Time: 92 mins.
Though I think Adam Sandler is a very funny person, most of the time his comedy is best endured in small doses. That's beginning to change with films like THE WEDDING SINGER, which was more than a one joke story. Unfortunately, HAPPY GILMORE is. It's one of his first films and it shows. The story just isn't sustainable for a feature length film. GILMORE has points of hilarity that rival that other golf film classic, CADDYSHACK, but not enough to make it good. What's amazing is though Sandler is not a great actor, the film lags when he's not onscreen. He has a presence and energy that's undeniable, it just needs to be harnessed better. He seems to be under the impression he needs to play the underdog to be likable. He's got leading man potential, he just needs to grow up.
As for this film, another loser versus the system affair, Sandler plays Happy Gilmore, a young man with a serious anger problem and a true love of hockey. Even though he can't skate, Happy tries and tries and tries to become a professional player. A joke on the tryout circuit, he can't seem to get his life together. Hockey is his one true passion. It's a dream he refuses to let go off. Too bad life has other plans. He is forced to find some means of gainful employment in order to help his grandmother pay off two decades of back taxes to the IRS. If she can't come up with $150,000 dollars in 90 days they're going to take her house. Happy tries to reason with them. How can they do this to the woman who raised him? A sweet, old lady who's never hurt a soul? The agent has heard it all before and gives Grandma no leeway.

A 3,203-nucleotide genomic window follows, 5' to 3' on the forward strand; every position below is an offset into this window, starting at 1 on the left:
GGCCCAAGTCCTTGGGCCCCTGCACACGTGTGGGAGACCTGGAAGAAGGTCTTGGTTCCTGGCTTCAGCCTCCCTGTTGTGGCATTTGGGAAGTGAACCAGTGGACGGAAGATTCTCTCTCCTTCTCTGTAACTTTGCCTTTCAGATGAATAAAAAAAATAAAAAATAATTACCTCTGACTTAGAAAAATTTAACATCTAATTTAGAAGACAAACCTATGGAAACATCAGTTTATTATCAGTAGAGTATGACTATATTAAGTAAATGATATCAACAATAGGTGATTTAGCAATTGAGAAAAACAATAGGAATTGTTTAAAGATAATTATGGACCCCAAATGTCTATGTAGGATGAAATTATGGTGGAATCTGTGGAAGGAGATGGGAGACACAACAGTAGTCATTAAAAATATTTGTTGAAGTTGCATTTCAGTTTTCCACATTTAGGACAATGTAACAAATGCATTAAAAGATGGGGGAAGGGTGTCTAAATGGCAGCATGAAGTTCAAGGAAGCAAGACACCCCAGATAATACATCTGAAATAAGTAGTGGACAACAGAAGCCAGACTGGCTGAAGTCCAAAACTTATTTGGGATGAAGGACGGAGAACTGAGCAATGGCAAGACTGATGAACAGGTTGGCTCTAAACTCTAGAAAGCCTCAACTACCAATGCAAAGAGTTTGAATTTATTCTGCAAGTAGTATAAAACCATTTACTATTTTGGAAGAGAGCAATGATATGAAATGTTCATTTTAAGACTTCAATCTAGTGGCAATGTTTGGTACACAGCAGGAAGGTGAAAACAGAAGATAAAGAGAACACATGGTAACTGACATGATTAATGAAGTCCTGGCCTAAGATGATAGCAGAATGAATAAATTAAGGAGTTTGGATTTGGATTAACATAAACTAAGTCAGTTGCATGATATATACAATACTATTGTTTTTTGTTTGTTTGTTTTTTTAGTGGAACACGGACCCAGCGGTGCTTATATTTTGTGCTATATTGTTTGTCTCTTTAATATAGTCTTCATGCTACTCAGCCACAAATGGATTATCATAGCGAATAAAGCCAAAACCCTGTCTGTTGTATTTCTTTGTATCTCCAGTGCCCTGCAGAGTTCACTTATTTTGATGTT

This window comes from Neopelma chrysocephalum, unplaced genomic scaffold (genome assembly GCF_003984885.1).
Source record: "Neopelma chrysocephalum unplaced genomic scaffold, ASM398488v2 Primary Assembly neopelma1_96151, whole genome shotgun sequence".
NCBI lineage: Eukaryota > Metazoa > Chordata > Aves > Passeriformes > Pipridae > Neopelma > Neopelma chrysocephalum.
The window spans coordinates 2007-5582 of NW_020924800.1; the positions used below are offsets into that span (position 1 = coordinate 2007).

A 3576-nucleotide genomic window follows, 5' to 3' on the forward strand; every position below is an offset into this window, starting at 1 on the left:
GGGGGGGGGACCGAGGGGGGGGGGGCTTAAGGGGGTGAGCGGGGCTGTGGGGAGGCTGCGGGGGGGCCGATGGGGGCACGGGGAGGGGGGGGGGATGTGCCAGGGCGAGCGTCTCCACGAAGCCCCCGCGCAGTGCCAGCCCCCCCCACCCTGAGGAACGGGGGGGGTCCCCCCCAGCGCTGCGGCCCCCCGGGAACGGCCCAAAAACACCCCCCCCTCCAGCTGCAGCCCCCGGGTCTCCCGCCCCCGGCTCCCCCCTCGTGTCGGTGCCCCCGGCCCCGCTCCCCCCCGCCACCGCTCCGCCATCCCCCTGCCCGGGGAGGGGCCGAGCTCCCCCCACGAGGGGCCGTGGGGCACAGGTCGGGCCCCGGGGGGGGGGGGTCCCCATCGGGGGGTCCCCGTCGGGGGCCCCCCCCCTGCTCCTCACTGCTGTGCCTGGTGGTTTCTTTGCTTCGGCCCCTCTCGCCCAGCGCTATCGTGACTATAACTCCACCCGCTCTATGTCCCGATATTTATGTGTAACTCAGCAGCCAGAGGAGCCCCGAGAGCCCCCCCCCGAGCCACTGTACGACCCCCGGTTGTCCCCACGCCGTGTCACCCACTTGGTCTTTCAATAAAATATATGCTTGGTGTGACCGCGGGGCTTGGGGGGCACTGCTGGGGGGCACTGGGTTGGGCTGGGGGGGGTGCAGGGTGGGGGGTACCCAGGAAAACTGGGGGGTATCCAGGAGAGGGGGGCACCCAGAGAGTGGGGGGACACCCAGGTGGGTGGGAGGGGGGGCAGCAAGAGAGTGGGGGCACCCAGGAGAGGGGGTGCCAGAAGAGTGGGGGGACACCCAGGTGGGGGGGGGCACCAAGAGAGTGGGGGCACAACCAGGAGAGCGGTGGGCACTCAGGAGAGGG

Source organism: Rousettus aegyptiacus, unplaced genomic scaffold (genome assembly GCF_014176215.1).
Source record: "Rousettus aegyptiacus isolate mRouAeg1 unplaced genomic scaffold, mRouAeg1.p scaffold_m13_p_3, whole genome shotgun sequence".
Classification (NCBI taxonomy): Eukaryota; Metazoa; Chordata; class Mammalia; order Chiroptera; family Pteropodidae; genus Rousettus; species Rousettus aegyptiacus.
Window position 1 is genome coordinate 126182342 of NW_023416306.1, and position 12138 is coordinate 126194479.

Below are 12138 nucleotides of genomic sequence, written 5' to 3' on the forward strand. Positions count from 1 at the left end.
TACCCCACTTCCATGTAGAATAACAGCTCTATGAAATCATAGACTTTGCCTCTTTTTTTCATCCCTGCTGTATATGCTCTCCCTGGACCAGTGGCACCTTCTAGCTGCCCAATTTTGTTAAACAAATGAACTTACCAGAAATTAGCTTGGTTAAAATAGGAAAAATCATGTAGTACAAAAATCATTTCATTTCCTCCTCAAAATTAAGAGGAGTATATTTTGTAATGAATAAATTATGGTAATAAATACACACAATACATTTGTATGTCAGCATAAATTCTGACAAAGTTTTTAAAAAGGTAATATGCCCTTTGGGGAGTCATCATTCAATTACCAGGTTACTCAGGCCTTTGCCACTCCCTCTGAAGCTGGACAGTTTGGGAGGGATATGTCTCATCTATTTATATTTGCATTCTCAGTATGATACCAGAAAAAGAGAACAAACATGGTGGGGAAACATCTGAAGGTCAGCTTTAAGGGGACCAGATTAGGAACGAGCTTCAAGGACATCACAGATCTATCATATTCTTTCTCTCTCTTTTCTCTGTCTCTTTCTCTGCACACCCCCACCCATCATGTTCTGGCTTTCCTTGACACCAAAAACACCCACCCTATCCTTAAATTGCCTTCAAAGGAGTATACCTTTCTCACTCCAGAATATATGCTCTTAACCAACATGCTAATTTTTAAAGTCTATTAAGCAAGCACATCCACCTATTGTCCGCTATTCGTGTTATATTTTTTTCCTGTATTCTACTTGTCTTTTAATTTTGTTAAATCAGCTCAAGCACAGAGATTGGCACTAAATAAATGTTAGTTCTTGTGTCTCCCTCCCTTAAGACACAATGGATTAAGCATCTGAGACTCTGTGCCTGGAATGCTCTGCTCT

A bet with the moving men removing his Grandmother's stuff, shows Happy his new calling in life. The bet is to hit a golf ball further than one of the movers. It turns out to be the easiest thing he's ever won. His unusual swing a great visual that's a source of constant amusement rockets the ball down the street through the second story window of a house over 400 yards away. His second and third shots go just as far. This is no accident. Happy finally has hope. Maybe he can save his Grandma's house after all. With nothing to lose, he enters the local open tournament, which goes better than he expected. With a spot on the pro tour in hand, Happy embarks on his new career.